The Old Dominion University Libraries are launching a Faculty Research Grant Program that will provide funding to full-time faculty to conduct research that will be supported by acquisition of new scholarly materials.

Led by the Libraries' Collection Development Committee, the program will award mini grants ranging from $500 to $10,000 out of a total pool of $50,000. The primary focus of the program is to support the research and creative work of faculty with new library acquisitions, such as monographs and scholarly books; rare or out-of-print books; microform and microfilm collections; as well as video, DVD, CD-ROMs, and other electronic media. The acquisitions would be accessible for the whole ODU community.

"The grant program will benefit both the Libraries and faculty, as the initiative will help identify and fill needed gaps in our collection," said James Rhoades, collection development coordinator. "It's our hope that purchasing needed items will make the scholarly process easier and quicker for faculty."

Among the factors that will be considered in assessing applications are the likelihood that the requested material will facilitate original scholarship and creative projects, both now and in the future, and that they will strengthen ODU's holdings in a particular field.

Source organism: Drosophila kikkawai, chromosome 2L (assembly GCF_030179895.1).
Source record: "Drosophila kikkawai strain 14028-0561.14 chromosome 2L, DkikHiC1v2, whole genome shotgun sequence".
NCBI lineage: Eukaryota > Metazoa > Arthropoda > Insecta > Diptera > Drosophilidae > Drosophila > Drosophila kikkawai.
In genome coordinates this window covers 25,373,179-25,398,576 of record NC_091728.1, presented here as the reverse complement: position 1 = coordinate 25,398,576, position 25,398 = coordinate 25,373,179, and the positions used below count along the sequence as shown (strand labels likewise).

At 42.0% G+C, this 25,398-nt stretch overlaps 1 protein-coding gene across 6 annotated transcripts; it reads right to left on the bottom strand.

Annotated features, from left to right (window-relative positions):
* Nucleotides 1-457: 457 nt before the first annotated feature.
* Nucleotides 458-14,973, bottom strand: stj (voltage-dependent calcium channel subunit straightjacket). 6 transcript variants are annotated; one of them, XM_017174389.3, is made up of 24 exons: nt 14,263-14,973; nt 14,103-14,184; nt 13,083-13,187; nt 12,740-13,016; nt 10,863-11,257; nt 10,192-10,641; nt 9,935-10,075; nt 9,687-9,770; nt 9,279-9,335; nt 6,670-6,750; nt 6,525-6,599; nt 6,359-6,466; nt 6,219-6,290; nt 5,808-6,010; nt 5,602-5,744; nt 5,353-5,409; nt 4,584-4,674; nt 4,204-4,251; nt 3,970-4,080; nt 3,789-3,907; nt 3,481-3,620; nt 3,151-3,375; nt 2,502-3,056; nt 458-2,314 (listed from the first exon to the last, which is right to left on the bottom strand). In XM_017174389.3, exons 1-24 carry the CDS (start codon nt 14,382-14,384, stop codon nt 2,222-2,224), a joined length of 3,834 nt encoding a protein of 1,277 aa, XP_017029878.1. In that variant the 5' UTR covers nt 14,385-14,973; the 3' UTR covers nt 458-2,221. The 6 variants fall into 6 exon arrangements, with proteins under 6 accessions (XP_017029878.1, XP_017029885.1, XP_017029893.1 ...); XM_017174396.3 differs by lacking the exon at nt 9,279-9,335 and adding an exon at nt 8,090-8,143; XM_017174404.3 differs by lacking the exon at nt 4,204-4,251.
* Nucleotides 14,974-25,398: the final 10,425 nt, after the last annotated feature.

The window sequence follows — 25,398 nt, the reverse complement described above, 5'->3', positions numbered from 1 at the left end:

The committee will prioritize the funding of applicants who are tenure-earning and applications that focus on how the materials will enhance specific research programs and creative activities of faculty members. Funding of non-research/creative applications will be of secondary priority.

"While it's important that the library is willing to consider proposals to acquire materials for instructional purposes, it's commendable that research is being made the highest priority," said Dale Miller, associate dean for research and graduate studies at ODU's College of Arts and Letters.

The deadline for applications is Dec. 31; awards will be announced in February. Applications should be submitted in the Qualtrics form.

Professors should refer to their Library Collection Liaison, the Collection Development Policy or Rhoades at to address additional questions.

"ODU seems to be on the cusp of being recognized as a true research university, and it's encouraging to see more resources being allocated to support this evolution," Miller said. "The grant program is a strategic way of building those holdings so as to maximize the bang for the buck as measured in published scholarship and creative activity."

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